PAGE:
In analyses involving data from multiple years, the OECD average is reported on consistent sets of OECD countries, and several averages may be reported in the same table. For instance, the “OECD average-35” refers to the average across all 35 OECD countries, and is reported as missing if fewer than 35 OECD countries have comparable data; the “OECD average-34” includes only 34 OECD countries that have non-missing values across all the assessments for which this average itself is calculated. This restriction allows for valid comparisons of the OECD average across the same countries over time. As noted previously, Lithuania was not an OECD member at the time this publication was prepared. Accordingly, Lithuania is not included in the OECD average.

Rounding figures

Because of rounding, some figures in tables may not add up exactly to the expected totals. Totals, differences and averages are always calculated on the basis of exact numbers and are rounded only after calculation.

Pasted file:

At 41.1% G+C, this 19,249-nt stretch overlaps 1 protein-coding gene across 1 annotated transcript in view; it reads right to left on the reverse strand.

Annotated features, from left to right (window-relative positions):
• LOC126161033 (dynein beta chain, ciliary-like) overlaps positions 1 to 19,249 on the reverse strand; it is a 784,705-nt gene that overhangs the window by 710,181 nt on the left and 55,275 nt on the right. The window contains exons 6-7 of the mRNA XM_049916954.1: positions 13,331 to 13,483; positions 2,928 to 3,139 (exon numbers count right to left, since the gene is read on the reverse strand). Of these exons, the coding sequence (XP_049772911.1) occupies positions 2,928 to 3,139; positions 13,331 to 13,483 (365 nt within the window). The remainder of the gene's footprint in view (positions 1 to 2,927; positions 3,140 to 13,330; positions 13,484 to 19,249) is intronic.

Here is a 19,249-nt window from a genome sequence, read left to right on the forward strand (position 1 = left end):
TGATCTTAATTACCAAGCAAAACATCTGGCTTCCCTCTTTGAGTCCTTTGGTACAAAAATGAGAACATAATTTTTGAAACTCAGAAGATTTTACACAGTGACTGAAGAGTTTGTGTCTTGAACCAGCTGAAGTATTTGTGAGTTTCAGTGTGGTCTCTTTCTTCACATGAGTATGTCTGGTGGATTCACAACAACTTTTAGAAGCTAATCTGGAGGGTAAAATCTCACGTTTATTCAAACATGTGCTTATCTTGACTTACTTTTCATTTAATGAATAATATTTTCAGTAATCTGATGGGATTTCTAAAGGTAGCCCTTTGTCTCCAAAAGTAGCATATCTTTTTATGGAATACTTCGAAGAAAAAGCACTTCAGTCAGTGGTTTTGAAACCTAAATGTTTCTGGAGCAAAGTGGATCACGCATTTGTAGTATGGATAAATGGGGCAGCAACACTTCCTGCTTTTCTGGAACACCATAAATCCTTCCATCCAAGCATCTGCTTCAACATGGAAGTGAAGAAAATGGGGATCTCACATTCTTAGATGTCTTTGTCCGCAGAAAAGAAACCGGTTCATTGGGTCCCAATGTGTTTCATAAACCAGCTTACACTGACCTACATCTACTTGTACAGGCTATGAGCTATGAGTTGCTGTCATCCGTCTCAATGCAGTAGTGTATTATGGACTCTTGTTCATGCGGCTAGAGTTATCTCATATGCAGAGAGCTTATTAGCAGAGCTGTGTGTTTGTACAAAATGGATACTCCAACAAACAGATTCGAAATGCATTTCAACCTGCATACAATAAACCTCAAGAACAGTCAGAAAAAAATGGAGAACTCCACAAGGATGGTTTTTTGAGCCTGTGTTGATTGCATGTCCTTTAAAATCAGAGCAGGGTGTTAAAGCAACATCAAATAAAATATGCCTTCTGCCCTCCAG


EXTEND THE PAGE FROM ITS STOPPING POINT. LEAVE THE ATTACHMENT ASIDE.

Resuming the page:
All standard errors in this publication have been rounded to one or two decimal places. Where the value 0.0 or 0.00 is shown, this does not imply that the standard error is zero, but that it is smaller than 0.05 or 0.005, respectively.

Reporting student data

The report uses “15-year-olds” as shorthand for the PISA target population. PISA covers students who are aged between 15 years 3 months and 16 years 2 months at the time of assessment and who are enrolled in school and have completed at least 6 years of formal schooling, regardless of the type of institution in which they are enrolled, whether they are in full-time or part-time education, whether they attend academic or vocational programmes, and whether they attend public or private schools or foreign schools within the country.

Reporting school data